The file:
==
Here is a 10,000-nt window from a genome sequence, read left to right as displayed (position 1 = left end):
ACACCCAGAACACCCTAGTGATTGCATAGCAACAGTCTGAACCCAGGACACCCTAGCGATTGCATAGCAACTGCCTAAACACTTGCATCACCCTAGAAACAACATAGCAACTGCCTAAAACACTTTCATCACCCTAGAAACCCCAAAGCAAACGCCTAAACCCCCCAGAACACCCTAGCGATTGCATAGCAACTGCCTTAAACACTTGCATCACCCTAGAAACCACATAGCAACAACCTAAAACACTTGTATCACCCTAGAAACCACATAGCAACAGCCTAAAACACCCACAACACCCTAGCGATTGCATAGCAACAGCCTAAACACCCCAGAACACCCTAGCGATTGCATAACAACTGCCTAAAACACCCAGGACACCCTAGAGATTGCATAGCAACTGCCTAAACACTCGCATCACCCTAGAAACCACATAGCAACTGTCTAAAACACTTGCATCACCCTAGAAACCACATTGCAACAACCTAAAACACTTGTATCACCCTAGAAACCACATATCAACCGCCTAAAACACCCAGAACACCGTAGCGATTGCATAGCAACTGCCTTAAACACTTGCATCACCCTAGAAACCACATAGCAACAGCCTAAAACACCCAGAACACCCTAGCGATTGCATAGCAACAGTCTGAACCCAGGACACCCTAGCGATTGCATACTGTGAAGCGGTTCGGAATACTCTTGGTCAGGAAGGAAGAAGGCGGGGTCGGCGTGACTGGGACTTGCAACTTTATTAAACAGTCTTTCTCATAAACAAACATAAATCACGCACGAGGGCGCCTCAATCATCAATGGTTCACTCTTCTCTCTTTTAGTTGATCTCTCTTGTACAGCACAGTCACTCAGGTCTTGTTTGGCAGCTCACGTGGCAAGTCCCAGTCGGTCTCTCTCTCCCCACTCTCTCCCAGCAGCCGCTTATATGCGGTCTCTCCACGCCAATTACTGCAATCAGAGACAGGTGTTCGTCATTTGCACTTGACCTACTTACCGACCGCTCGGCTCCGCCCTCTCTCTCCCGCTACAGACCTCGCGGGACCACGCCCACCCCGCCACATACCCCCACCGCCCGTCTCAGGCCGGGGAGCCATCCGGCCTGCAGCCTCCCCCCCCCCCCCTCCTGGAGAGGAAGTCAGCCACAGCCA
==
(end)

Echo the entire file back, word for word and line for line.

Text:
Here is a 10,000-nt window from a genome sequence, read left to right as displayed (position 1 = left end):
ACACCCAGAACACCCTAGTGATTGCATAGCAACAGTCTGAACCCAGGACACCCTAGCGATTGCATAGCAACTGCCTAAACACTTGCATCACCCTAGAAACAACATAGCAACTGCCTAAAACACTTTCATCACCCTAGAAACCCCAAAGCAAACGCCTAAACCCCCCAGAACACCCTAGCGATTGCATAGCAACTGCCTTAAACACTTGCATCACCCTAGAAACCACATAGCAACAACCTAAAACACTTGTATCACCCTAGAAACCACATAGCAACAGCCTAAAACACCCACAACACCCTAGCGATTGCATAGCAACAGCCTAAACACCCCAGAACACCCTAGCGATTGCATAACAACTGCCTAAAACACCCAGGACACCCTAGAGATTGCATAGCAACTGCCTAAACACTCGCATCACCCTAGAAACCACATAGCAACTGTCTAAAACACTTGCATCACCCTAGAAACCACATTGCAACAACCTAAAACACTTGTATCACCCTAGAAACCACATATCAACCGCCTAAAACACCCAGAACACCGTAGCGATTGCATAGCAACTGCCTTAAACACTTGCATCACCCTAGAAACCACATAGCAACAGCCTAAAACACCCAGAACACCCTAGCGATTGCATAGCAACAGTCTGAACCCAGGACACCCTAGCGATTGCATACTGTGAAGCGGTTCGGAATACTCTTGGTCAGGAAGGAAGAAGGCGGGGTCGGCGTGACTGGGACTTGCAACTTTATTAAACAGTCTTTCTCATAAACAAACATAAATCACGCACGAGGGCGCCTCAATCATCAATGGTTCACTCTTCTCTCTTTTAGTTGATCTCTCTTGTACAGCACAGTCACTCAGGTCTTGTTTGGCAGCTCACGTGGCAAGTCCCAGTCGGTCTCTCTCTCCCCACTCTCTCCCAGCAGCCGCTTATATGCGGTCTCTCCACGCCAATTACTGCAATCAGAGACAGGTGTTCGTCATTTGCACTTGACCTACTTACCGACCGCTCGGCTCCGCCCTCTCTCTCCCGCTACAGACCTCGCGGGACCACGCCCACCCCGCCACATACCCCCACCGCCCGTCTCAGGCCGGGGAGCCATCCGGCCTGCAGCCTCCCCCCCCCCCCCTCCTGGAGAGGAAGTCAGCCACAGCCA